Two strategic blunders<p>Now, historians and mathematicians from York St. John University have collaborated to produce <a href="http://www-users.york.ac.uk/~nm15/bootstrapBoB%20AAMS.docx" target="_blank">a statistical model (docx download)</a> capable of calculating what the likely outcomes of the Battle of Britain would have been had the circumstances been different. </p><p>Would the German war effort have fared better had they not bombed Britain at all? What if Hitler had begun his bombing campaign earlier, even by just a few weeks? What if they had focused their targets on RAF airfields for the entire course of the battle? Using a statistical technique called weighted bootstrapping, the researchers studied these and other alternatives.</p><p>"The weighted bootstrap technique allowed us to model alternative campaigns in which the Luftwaffe prolongs or contracts the different phases of the battle and varies its targets," said co-author Dr. Jaime Wood in a <a href="https://www.york.ac.uk/news-and-events/news/2020/research/mathematicians-battle-britain-what-if-scenarios/" target="_blank">statement</a>. Based on the different strategic decisions that the German forces could have made, the researchers' model enabled them to predict the likelihood that the events of a given day of fighting would or would not occur.</p><p>"The Luftwaffe would only have been able to make the necessary bases in France available to launch an air attack on Britain in June at the earliest, so our alternative campaign brings forward the air campaign by three weeks," continued Wood. "We tested the impact of this and the other counterfactuals by varying the probabilities with which we choose individual days."</p><p>Ultimately, two strategic tweaks shifted the odds significantly towards the Germans' favor. Had the German forces started their campaign earlier in the year and had they consistently targeted RAF airfields, an Allied victory would have been extremely unlikely.</p><p>Say the odds of a British victory in the real-world Battle of Britain stood at 50-50 (there's no real way of knowing what the actual odds are, so we'll just have to select an arbitrary figure). If this were the case, changing the start date of the campaign and focusing only on airfields would have reduced British chances at victory to just 10 percent. Even if a British victory stood at 98 percent, these changes would have cut them down to just 34 percent.</p>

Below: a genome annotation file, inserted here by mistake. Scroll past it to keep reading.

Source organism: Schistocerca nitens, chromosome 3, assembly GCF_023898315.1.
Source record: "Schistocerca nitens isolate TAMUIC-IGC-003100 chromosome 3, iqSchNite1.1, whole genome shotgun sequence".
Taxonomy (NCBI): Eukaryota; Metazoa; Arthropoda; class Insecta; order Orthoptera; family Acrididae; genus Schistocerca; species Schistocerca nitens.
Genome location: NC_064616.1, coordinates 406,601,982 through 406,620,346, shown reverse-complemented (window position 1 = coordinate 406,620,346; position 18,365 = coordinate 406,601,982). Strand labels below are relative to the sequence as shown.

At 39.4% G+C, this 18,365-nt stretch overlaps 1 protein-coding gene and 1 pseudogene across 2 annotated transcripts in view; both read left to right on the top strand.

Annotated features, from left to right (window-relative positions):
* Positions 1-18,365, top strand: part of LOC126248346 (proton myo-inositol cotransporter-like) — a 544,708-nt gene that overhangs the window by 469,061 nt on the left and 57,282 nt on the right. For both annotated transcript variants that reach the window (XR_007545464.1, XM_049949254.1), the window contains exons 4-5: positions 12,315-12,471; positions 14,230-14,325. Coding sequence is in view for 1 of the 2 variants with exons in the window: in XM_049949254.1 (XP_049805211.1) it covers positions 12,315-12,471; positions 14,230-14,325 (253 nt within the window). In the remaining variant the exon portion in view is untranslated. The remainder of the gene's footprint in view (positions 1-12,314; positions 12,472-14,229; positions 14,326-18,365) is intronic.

A tool for understanding history<p>This technique, said co-author Niall Mackay, "demonstrates just how finely-balanced the outcomes of some of the biggest moments of history were. Even when we use the actual days' events of the battle, make a small change of timing or emphasis to the arrangement of those days and things might have turned out very differently."</p><p>The researchers also claimed that their technique could be applied to other uncertain historical events. "Weighted bootstrapping can provide a natural and intuitive tool for historians to investigate unrealized possibilities, informing historical controversies and debates," said Mackay.</p><p>Using this technique, researchers can evaluate other what-ifs and gain insight into how differently influential events could have turned out if only the slightest things had changed. For now, at least, we can all be thankful that Hitler underestimated Britain's grit.</p>